Check out the amazing recommendations from Lesley Clarke about how to support your child's phonics at home. Simply choose the phase you are working on and explore the possibilities.
Why is Phonics so important?
Phonics has been proven scientifically to be the most effective way to teach children to read. Phonics helps children to read at a words level. It is vital Phonics is taught alongside Guided Reading and Shared Reading sessions.
How is Phonics taught at Broughton Infant School?
At Broughton Infant School we teach the Letters and Sounds Programme for Phonics.
We teach Phonics in discrete daily sessions for 20 minutes.
How can I help my child with Phonics?
It is essential that children practise using their Phonics on a daily basis. Reading with your child is the most effective way you can support them applying their Phonics.
In addition, you can help your child by recapping the sounds they have been taught in school. This can be done by focusing on the sounds themselves or reading words with the sounds in.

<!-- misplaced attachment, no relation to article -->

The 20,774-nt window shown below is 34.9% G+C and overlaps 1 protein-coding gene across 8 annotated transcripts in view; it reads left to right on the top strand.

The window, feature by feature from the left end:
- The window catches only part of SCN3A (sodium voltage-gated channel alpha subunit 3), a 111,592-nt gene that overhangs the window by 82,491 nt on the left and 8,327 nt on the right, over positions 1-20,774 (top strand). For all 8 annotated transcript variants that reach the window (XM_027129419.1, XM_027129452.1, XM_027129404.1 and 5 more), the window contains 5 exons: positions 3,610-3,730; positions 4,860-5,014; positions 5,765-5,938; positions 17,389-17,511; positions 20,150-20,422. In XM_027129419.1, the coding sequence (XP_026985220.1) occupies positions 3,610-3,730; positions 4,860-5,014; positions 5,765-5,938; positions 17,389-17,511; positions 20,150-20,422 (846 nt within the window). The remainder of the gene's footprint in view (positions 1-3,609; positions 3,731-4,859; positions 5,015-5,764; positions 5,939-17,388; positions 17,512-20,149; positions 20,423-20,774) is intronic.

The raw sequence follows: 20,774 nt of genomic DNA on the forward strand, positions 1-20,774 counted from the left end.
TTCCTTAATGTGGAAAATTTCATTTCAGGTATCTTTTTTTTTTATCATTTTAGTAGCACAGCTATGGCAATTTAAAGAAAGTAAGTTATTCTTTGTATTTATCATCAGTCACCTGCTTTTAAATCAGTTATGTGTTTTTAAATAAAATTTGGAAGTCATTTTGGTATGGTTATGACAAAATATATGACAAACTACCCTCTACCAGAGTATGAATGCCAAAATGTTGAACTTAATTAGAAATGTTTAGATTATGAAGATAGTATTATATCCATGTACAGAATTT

Recapping the sounds games
1. Just in Time- time yourself and your child to find out who can say each line of the sound mat the quickest.
2. Fastest Finger- say a sound on the sound mat and race your child to find the sound.
3. Race to the Sound- write the sounds your child is finding hard to remember- say the sounds and race them to see who can get to them first (this can be done with balloons which the children can POP)!
Reading words with focus sounds
1. Hunt- write some words with the sound in them and hide them around the house
2. Bowling- stick some words with the sound in them on bowling pins (you have to read them to win them)
3. Noughts and crosses- write some words with the sound in on a noughts and crosses board (you have to read them to put your nought or cross down)
4. Snakes and ladders- write a pack of words with the focus sounds in (when you land on a square you need to read one of the words to stay there- if you get it wrong you have to move back)
Phonics Screening Check
All children in Year One are screened using the National Assessment materials in June. If the children in Year One do not pass the screening they will be retested when they are in Year Two. Children in Year Two who have gaps in their Phonics knowledge or did not pass the screening check receive further Phonics intervention during Year Two. The results on the Phonics Screening Check are submitted to the Local Authority.
How can I help my child?